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About Newman

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    Newman speaks


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    Adelaide SA
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  1. True enough. Except you can have your own room where speaker size doesn't count, but you can never have your own money.
  2. ...then sell the lot in the subsequent divorce. Free men excluded, dammit.
  3. People allow themselves a budget and shop to that budget.
  4. I would include a Rega amp in the $3000 example that I raised. A perfect example in fact. It shows how inured we have become that we would see it as an exception.
  5. The evidence!
  6. Whew! I'm so relieved!
  7. If they use the hearing aid constantly, the brain adapts and they set that sound as 'reality base'. But the aid has to be able to competently handle the full range of hifi frequencies and loudnesses. This doesn't always happen. However, if you have a hearing deficiency and don't use hearing aids, and someone plays you a hifi (that is otherwise extended and flat in FR) that has been corrected for your deficiency, it will not be preferred to a hifi that lacks that correction. For the reason you gave.
  8. The bit about keeping good records is relevant to hifi!
  9. Rod, [mention=108824]legend[/mention] , I don't believe the 1960s-1980s model is applicable today. Putting aside the sub-$1000 components, hifi has moved into a luxury goods situation. Don't think "what sells Toyotas and how do we set a price", think "what sells Bentleys". I remember attending a talk by Halcro's main man, Bruce Candy, and his main marketing man, during their peak. They didn't advertise in AHF. They said they were actively advertising in 'billionaire's club' magazines, magazines that you don't know about and will never see in a newsagent because they who buy it never set foot in a newsagent. (OTOH I regret bringing up Halcro in a thread about rip-offs, because their amps were incredible physical constructions that set new benchmarks for low noise and distortion combined with high continuous peak power -- even ME amps look like something Steptoe and Son would cobble up next to a Halcro.) As a luxury good, higher-priced hifi gear is definitely high-markup compared to component costs. The proof lies when you compare them to pro audio and AV gear prices. The technology (and performance) in a $3000 AV receiver makes a $3000 hifi amp look like a 1925 Austin Seven next to a 2017 Mercedes S Class. Which is ironic considering which one is sold as a luxury good. And look at studio monitors -- for $1000 each you can buy a Neumann or JBL speaker that combines low-distortion high-output drivers, waveguide, two power amps totalling 200W (real watts not marketing watts), active crossover, preamplifier, and power supply. Per channel. They even include the power cord! Don't even want to think about what the hifi industry would want to charge for such a product sold into the 2-channel audio sector if they had a free hand and no fear of competition from the pro audio sector (OK I looked -- I think the Meridian DSP3200 active bookshelves are RRP$8500?). They would want to charge $1000 for the stands, not the speakers. And when you think about it, the hifi industry has done a remarkably good job of building a 'mental wall' in the minds of their consumers to keep pro audio and AV products out of their space.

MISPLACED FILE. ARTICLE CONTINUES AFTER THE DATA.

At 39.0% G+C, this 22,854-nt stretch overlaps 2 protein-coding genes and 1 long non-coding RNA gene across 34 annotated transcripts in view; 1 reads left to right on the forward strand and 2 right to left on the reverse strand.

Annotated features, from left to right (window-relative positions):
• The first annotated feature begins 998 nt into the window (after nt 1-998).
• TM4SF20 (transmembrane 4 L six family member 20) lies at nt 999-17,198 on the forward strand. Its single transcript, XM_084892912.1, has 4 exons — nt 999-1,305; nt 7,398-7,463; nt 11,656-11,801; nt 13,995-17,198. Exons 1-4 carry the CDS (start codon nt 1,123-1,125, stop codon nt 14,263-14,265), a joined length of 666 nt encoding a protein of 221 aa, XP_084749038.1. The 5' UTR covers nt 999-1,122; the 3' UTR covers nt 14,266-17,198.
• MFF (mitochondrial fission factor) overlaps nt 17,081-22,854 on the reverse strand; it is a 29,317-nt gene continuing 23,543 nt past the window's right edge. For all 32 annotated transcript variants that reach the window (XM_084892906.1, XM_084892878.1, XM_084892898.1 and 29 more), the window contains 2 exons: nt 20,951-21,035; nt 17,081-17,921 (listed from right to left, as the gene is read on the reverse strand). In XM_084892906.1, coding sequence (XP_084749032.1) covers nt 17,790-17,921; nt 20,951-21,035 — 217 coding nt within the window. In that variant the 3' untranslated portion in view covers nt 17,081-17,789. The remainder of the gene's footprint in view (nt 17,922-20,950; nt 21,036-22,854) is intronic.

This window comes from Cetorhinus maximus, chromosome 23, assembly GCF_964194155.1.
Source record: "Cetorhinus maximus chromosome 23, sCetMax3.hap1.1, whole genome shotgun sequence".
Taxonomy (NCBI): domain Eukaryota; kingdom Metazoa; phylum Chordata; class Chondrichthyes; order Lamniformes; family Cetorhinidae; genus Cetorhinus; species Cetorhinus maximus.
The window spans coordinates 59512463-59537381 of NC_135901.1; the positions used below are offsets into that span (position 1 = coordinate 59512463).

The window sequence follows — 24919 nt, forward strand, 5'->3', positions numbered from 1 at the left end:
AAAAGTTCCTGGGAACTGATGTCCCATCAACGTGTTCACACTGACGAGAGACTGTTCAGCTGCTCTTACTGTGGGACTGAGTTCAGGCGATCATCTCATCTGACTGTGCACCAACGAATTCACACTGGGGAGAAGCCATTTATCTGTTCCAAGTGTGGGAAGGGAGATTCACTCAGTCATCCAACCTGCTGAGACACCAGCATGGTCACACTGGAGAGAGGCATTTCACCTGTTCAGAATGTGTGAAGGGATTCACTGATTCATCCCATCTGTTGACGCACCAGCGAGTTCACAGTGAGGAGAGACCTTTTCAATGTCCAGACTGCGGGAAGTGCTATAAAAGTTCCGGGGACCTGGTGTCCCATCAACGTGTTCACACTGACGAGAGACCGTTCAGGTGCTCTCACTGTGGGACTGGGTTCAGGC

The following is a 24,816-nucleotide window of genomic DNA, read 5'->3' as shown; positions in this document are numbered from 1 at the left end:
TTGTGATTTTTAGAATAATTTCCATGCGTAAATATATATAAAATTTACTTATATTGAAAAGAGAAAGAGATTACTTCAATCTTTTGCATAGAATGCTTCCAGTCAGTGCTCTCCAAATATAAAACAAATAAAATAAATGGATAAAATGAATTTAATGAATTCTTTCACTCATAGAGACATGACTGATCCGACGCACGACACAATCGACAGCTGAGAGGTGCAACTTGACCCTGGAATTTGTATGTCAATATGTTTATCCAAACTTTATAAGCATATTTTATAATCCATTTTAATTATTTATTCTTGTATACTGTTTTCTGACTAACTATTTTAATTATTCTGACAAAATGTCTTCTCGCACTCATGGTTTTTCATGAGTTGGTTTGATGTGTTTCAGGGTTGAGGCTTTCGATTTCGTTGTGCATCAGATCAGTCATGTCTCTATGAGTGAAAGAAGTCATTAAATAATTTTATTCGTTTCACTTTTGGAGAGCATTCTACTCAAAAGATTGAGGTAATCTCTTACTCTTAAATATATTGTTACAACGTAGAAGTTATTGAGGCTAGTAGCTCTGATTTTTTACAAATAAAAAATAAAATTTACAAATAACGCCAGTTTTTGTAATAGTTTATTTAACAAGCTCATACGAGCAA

10. @The Bluesman Weird comment. He has already 'dishonestly' cropped out everything he could see except one little rectangle. How does the word 'honest' even apply??
  11. I would crop the grass out of that one and make a widescreen look. Very nice.
  12. I see yet again they mention its shutter shock. I guess they are serious about it being an issue. Hopefully they fix it with the next model. Because other than that, it appears to be a very nice camera. There's clearly nothing to beat it at its bargain-basement price range. If you can afford it, though, they recommend the Sony A7rII as the category winner. Personally, the Nikon FF that really, really tempts me is the D810. A bit large, but what a camera. On another pro-Nikon note, I recently bought a D5600 for my wife. What a lovely little thing, even though it is also, as tested by DPR, susceptible to shutter shock. The control system is simple but very effective. The body is small and light but fits full-sized in an average hand. The sensor is excellent. It's the sort of camera that could introduce one to Nikon cameras and lead to brand loyalty. If the D750 is an extension of the D5600's attributes on an upward trajectory, I can see how it would be so loved.
  13. Darn, all I have is cassettes....
  14. Are we supposed to cut out the shapes and fit the jigsaw back together again?